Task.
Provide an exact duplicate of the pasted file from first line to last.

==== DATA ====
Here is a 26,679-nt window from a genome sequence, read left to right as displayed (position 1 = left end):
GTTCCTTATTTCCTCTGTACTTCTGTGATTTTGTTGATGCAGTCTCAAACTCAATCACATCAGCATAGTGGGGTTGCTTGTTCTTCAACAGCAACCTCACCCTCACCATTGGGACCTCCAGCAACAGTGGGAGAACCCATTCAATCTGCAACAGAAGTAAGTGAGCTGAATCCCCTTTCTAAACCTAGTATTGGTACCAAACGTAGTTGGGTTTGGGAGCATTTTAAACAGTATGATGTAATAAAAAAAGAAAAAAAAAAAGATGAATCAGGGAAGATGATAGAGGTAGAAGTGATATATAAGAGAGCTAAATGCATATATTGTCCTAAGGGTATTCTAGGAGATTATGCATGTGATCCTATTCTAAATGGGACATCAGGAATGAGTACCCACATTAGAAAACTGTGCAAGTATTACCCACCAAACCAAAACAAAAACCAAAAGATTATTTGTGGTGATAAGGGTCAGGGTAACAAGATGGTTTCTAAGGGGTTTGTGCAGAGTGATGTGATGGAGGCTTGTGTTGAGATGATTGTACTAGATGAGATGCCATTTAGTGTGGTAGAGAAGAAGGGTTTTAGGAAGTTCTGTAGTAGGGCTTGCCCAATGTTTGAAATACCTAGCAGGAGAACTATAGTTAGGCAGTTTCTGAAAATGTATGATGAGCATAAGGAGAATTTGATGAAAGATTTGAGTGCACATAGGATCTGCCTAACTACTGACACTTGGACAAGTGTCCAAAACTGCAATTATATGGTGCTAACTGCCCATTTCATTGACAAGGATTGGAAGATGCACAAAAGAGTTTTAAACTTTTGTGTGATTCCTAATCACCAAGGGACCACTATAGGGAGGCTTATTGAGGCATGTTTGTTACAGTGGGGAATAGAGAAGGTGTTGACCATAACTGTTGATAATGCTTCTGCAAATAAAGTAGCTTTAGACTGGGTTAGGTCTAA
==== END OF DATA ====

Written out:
Here is a 26,679-nt window from a genome sequence, read left to right as displayed (position 1 = left end):
GTTCCTTATTTCCTCTGTACTTCTGTGATTTTGTTGATGCAGTCTCAAACTCAATCACATCAGCATAGTGGGGTTGCTTGTTCTTCAACAGCAACCTCACCCTCACCATTGGGACCTCCAGCAACAGTGGGAGAACCCATTCAATCTGCAACAGAAGTAAGTGAGCTGAATCCCCTTTCTAAACCTAGTATTGGTACCAAACGTAGTTGGGTTTGGGAGCATTTTAAACAGTATGATGTAATAAAAAAAGAAAAAAAAAAAGATGAATCAGGGAAGATGATAGAGGTAGAAGTGATATATAAGAGAGCTAAATGCATATATTGTCCTAAGGGTATTCTAGGAGATTATGCATGTGATCCTATTCTAAATGGGACATCAGGAATGAGTACCCACATTAGAAAACTGTGCAAGTATTACCCACCAAACCAAAACAAAAACCAAAAGATTATTTGTGGTGATAAGGGTCAGGGTAACAAGATGGTTTCTAAGGGGTTTGTGCAGAGTGATGTGATGGAGGCTTGTGTTGAGATGATTGTACTAGATGAGATGCCATTTAGTGTGGTAGAGAAGAAGGGTTTTAGGAAGTTCTGTAGTAGGGCTTGCCCAATGTTTGAAATACCTAGCAGGAGAACTATAGTTAGGCAGTTTCTGAAAATGTATGATGAGCATAAGGAGAATTTGATGAAAGATTTGAGTGCACATAGGATCTGCCTAACTACTGACACTTGGACAAGTGTCCAAAACTGCAATTATATGGTGCTAACTGCCCATTTCATTGACAAGGATTGGAAGATGCACAAAAGAGTTTTAAACTTTTGTGTGATTCCTAATCACCAAGGGACCACTATAGGGAGGCTTATTGAGGCATGTTTGTTACAGTGGGGAATAGAGAAGGTGTTGACCATAACTGTTGATAATGCTTCTGCAAATAAAGTAGCTTTAGACTGGGTTAGGTCTAA